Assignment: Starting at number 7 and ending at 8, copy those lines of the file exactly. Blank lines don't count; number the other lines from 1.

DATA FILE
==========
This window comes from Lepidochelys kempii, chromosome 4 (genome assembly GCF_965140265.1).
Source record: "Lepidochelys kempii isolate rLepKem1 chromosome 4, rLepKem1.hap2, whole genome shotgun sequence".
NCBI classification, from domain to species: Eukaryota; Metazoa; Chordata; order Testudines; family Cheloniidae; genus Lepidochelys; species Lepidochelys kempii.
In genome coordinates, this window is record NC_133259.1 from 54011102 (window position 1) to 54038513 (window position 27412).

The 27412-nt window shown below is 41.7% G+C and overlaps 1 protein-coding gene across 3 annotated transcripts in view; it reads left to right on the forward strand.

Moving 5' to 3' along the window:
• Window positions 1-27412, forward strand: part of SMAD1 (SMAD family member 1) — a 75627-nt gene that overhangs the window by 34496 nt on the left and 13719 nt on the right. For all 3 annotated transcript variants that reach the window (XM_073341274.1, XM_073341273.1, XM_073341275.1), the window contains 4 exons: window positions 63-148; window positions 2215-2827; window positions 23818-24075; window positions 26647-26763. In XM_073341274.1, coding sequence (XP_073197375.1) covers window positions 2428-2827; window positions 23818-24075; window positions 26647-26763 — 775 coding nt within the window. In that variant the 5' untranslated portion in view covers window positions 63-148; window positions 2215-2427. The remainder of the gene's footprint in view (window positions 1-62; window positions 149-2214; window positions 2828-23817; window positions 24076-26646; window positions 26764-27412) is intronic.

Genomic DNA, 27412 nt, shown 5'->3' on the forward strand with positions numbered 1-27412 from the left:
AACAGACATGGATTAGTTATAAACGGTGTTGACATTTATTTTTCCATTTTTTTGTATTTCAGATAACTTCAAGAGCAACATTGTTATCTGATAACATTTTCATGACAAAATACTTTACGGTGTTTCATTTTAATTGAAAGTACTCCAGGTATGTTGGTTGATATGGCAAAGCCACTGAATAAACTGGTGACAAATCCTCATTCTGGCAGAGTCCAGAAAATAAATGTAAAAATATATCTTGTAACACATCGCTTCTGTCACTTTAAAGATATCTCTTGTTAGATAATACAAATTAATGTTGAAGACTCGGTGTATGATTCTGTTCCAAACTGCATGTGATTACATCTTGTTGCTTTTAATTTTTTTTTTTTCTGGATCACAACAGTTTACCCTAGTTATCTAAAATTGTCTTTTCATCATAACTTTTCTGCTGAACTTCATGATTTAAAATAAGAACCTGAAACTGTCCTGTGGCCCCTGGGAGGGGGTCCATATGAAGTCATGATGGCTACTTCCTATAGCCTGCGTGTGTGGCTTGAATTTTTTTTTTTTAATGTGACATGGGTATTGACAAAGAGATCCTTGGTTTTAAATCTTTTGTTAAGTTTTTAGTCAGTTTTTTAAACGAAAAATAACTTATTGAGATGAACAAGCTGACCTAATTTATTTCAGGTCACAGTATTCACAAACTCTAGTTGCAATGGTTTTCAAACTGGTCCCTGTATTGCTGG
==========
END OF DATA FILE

• Window positions 1-27412, forward strand: part of SMAD1 (SMAD family member 1) — a 75627-nt gene that overhangs the window by 34496 nt on the left and 13719 nt on the right. For all 3 annotated transcript variants that reach the window (XM_073341274.1, XM_073341273.1, XM_073341275.1), the window contains 4 exons: window positions 63-148; window positions 2215-2827; window positions 23818-24075; window positions 26647-26763. In XM_073341274.1, coding sequence (XP_073197375.1) covers window positions 2428-2827; window positions 23818-24075; window positions 26647-26763 — 775 coding nt within the window. In that variant the 5' untranslated portion in view covers window positions 63-148; window positions 2215-2427. The remainder of the gene's footprint in view (window positions 1-62; window positions 149-2214; window positions 2828-23817; window positions 24076-26646; window positions 26764-27412) is intronic.

Genomic DNA, 27412 nt, shown 5'->3' on the forward strand with positions numbered 1-27412 from the left: